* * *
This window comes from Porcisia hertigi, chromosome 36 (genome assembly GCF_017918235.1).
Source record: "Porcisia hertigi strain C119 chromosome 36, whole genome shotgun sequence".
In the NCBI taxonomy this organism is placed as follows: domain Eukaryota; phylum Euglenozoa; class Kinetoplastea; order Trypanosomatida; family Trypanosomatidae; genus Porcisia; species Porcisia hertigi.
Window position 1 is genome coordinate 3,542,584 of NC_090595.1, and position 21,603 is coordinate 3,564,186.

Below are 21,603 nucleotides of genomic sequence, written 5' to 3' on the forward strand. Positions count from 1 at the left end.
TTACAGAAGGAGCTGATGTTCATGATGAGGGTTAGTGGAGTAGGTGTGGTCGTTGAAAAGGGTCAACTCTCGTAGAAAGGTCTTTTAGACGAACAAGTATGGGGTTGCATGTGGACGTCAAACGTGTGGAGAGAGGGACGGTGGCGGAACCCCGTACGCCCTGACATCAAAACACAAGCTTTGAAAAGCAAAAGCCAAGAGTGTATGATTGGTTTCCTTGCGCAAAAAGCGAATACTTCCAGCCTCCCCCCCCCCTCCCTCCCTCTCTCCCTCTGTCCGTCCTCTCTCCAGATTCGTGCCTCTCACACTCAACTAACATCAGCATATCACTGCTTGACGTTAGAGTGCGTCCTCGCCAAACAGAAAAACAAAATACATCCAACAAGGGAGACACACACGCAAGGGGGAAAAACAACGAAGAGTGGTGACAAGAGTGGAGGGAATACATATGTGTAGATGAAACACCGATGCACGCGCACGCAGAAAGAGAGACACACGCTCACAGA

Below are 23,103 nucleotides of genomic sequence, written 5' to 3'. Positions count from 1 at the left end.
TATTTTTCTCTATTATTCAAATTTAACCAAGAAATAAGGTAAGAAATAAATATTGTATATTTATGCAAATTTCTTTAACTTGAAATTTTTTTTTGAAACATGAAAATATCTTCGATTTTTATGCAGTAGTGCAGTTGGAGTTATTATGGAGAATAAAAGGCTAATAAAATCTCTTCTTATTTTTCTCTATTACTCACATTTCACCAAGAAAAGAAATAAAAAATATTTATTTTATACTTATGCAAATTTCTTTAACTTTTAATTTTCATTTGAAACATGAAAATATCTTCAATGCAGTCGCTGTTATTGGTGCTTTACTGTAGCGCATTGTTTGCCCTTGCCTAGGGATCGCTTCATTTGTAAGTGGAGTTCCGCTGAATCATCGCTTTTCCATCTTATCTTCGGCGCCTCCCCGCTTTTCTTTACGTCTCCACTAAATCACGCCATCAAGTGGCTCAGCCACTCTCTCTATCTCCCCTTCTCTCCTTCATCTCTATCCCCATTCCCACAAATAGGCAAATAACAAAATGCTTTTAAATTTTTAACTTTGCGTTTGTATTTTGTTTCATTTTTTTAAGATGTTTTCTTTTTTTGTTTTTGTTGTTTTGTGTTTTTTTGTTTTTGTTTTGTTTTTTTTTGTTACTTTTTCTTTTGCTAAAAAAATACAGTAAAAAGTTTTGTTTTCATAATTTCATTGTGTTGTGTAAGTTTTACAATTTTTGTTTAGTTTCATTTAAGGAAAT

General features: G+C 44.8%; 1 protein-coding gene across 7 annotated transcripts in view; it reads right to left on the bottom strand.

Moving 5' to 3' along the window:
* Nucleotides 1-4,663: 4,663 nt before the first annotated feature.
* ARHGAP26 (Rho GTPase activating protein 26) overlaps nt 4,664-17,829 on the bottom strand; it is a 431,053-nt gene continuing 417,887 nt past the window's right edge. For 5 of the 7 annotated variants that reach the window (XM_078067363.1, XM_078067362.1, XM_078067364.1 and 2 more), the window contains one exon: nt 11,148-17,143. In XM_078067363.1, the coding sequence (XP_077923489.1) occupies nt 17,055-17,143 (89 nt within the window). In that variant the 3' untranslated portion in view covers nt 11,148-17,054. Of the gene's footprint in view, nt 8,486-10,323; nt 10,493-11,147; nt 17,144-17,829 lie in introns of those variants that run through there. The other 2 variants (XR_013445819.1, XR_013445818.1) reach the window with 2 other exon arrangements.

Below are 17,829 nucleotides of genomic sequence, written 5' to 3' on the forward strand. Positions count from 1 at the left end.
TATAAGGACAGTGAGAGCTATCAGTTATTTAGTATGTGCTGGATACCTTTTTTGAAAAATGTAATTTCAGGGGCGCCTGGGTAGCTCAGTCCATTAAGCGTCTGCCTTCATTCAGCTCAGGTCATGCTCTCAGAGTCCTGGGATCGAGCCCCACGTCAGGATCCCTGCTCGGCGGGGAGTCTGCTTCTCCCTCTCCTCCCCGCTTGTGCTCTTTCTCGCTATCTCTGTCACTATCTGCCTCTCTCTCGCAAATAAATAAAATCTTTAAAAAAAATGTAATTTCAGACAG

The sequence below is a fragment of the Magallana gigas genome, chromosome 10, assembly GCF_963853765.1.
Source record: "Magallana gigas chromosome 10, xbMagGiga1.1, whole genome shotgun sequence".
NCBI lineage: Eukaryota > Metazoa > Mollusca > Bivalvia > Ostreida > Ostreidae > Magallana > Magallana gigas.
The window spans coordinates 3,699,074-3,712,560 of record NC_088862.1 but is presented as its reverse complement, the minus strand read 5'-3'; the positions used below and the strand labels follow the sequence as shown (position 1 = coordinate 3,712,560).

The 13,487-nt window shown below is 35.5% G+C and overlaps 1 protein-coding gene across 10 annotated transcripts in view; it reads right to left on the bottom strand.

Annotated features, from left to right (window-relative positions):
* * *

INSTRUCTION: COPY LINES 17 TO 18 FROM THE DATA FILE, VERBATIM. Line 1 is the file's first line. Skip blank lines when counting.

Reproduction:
NCBI lineage: Eukaryota > Metazoa > Mollusca > Bivalvia > Ostreida > Ostreidae > Magallana > Magallana gigas.
The window spans coordinates 3,699,074-3,712,560 of record NC_088862.1 but is presented as its reverse complement, the minus strand read 5'-3'; the positions used below and the strand labels follow the sequence as shown (position 1 = coordinate 3,712,560).